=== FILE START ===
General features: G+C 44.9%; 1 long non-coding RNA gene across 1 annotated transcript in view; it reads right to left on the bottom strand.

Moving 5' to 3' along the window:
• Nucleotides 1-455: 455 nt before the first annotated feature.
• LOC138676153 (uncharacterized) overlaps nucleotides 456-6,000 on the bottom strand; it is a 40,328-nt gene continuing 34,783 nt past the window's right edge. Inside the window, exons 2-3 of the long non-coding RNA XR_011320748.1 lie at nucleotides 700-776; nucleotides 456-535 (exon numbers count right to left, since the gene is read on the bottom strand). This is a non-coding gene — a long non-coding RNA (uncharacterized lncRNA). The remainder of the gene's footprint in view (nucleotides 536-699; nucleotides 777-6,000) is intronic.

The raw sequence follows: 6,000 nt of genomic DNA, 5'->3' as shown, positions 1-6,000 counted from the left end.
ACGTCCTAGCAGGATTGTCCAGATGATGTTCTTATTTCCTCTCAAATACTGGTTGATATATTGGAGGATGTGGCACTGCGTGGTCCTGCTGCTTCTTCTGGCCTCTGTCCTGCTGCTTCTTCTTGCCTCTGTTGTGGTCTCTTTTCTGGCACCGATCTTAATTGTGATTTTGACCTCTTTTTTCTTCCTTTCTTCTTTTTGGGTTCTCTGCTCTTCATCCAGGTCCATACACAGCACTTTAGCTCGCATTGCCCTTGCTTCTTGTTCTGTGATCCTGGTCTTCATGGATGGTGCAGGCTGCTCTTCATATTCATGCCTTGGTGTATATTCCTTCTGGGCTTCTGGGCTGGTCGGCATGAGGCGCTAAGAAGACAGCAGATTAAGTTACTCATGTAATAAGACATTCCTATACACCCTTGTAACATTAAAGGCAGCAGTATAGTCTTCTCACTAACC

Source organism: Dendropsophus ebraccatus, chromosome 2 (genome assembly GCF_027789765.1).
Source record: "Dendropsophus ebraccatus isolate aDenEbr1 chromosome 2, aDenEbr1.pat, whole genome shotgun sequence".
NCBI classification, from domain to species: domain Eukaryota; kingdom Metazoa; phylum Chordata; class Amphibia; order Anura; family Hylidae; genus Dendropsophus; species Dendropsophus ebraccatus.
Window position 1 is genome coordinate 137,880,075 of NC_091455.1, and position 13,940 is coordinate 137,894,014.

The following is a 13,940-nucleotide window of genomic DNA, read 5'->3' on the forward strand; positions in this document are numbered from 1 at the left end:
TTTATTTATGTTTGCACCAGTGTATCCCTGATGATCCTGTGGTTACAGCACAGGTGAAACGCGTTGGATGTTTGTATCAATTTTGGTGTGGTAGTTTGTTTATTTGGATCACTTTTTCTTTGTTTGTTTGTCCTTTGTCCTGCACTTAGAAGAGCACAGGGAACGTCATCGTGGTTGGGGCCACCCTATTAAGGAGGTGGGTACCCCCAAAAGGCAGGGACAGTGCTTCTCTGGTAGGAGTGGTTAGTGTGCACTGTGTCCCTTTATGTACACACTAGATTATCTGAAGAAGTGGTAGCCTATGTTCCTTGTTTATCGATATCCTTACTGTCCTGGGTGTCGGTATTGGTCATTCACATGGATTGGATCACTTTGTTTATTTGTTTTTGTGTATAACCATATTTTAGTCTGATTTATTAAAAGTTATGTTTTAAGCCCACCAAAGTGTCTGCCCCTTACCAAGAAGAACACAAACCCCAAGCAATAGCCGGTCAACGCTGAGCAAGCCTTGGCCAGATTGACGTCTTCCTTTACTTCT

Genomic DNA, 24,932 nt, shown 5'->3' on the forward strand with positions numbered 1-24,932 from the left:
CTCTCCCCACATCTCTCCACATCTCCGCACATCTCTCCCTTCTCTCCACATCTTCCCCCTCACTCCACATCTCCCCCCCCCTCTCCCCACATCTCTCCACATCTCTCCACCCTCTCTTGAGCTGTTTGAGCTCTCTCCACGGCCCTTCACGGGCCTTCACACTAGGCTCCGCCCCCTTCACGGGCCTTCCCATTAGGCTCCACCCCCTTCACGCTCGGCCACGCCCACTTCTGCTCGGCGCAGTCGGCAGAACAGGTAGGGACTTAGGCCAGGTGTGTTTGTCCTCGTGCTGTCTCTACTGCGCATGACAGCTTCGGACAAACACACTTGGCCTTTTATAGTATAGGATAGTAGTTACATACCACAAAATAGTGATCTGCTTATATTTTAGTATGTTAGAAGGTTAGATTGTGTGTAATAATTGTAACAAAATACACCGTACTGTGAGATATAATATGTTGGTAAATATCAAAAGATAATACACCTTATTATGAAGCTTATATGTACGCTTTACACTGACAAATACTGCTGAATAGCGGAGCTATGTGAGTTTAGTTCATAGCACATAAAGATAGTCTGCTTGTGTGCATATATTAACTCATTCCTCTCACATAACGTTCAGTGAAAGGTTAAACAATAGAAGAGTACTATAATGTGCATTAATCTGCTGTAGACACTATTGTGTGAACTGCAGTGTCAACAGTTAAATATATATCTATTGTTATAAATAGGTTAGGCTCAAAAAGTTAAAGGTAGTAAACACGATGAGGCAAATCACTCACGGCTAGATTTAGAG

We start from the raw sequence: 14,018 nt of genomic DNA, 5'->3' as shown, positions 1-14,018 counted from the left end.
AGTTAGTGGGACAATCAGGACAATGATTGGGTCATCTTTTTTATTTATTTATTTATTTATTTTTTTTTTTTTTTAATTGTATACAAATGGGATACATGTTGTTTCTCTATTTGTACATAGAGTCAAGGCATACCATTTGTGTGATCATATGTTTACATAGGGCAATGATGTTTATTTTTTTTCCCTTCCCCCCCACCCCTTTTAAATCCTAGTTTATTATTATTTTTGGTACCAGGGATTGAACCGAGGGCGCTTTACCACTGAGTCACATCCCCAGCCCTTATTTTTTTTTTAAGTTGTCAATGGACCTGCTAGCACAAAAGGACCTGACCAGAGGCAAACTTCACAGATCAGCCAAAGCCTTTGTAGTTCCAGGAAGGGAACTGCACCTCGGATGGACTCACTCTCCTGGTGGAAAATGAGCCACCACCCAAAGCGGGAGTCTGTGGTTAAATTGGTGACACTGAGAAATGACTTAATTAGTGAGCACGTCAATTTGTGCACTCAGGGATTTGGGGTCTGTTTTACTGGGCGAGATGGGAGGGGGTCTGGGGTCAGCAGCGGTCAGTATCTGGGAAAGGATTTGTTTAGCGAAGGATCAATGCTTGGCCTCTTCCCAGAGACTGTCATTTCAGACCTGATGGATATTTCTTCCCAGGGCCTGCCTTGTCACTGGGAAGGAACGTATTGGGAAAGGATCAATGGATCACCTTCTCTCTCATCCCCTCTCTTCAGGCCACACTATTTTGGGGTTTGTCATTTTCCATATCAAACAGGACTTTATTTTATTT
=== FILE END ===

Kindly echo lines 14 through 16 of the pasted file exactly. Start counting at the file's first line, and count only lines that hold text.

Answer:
CTCTCCCCACATCTCTCCACATCTCCGCACATCTCTCCCTTCTCTCCACATCTTCCCCCTCACTCCACATCTCCCCCCCCCTCTCCCCACATCTCTCCACATCTCTCCACCCTCTCTTGAGCTGTTTGAGCTCTCTCCACGGCCCTTCACGGGCCTTCACACTAGGCTCCGCCCCCTTCACGGGCCTTCCCATTAGGCTCCACCCCCTTCACGCTCGGCCACGCCCACTTCTGCTCGGCGCAGTCGGCAGAACAGGTAGGGACTTAGGCCAGGTGTGTTTGTCCTCGTGCTGTCTCTACTGCGCATGACAGCTTCGGACAAACACACTTGGCCTTTTATAGTATAGGATAGTAGTTACATACCACAAAATAGTGATCTGCTTATATTTTAGTATGTTAGAAGGTTAGATTGTGTGTAATAATTGTAACAAAATACACCGTACTGTGAGATATAATATGTTGGTAAATATCAAAAGATAATACACCTTATTATGAAGCTTATATGTACGCTTTACACTGACAAATACTGCTGAATAGCGGAGCTATGTGAGTTTAGTTCATAGCACATAAAGATAGTCTGCTTGTGTGCATATATTAACTCATTCCTCTCACATAACGTTCAGTGAAAGGTTAAACAATAGAAGAGTACTATAATGTGCATTAATCTGCTGTAGACACTATTGTGTGAACTGCAGTGTCAACAGTTAAATATATATCTATTGTTATAAATAGGTTAGGCTCAAAAAGTTAAAGGTAGTAAACACGATGAGGCAAATCACTCACGGCTAGATTTAGAG

We start from the raw sequence: 14,018 nt of genomic DNA, 5'->3' as shown, positions 1-14,018 counted from the left end.
AGTTAGTGGGACAATCAGGACAATGATTGGGTCATCTTTTTTATTTATTTATTTATTTATTTTTTTTTTTTTTTAATTGTATACAAATGGGATACATGTTGTTTCTCTATTTGTACATAGAGTCAAGGCATACCATTTGTGTGATCATATGTTTACATAGGGCAATGATGTTTATTTTTTTTCCCTTCCCCCCCACCCCTTTTAAATCCTAGTTTATTATTATTTTTGGTACCAGGGATTGAACCGAGGGCGCTTTACCACTGAGTCACATCCCCAGCCCTTATTTTTTTTTTAAGTTGTCAATGGACCTGCTAGCACAAAAGGACCTGACCAGAGGCAAACTTCACAGATCAGCCAAAGCCTTTGTAGTTCCAGGAAGGGAACTGCACCTCGGATGGACTCACTCTCCTGGTGGAAAATGAGCCACCACCCAAAGCGGGAGTCTGTGGTTAAATTGGTGACACTGAGAAATGACTTAATTAGTGAGCACGTCAATTTGTGCACTCAGGGATTTGGGGTCTGTTTTACTGGGCGAGATGGGAGGGGGTCTGGGGTCAGCAGCGGTCAGTATCTGGGAAAGGATTTGTTTAGCGAAGGATCAATGCTTGGCCTCTTCCCAGAGACTGTCATTTCAGACCTGATGGATATTTCTTCCCAGGGCCTGCCTTGTCACTGGGAAGGAACGTATTGGGAAAGGATCAATGGATCACCTTCTCTCTCATCCCCTCTCTTCAGGCCACACTATTTTGGGGTTTGTCATTTTCCATATCAAACAGGACTTTATTTTATTT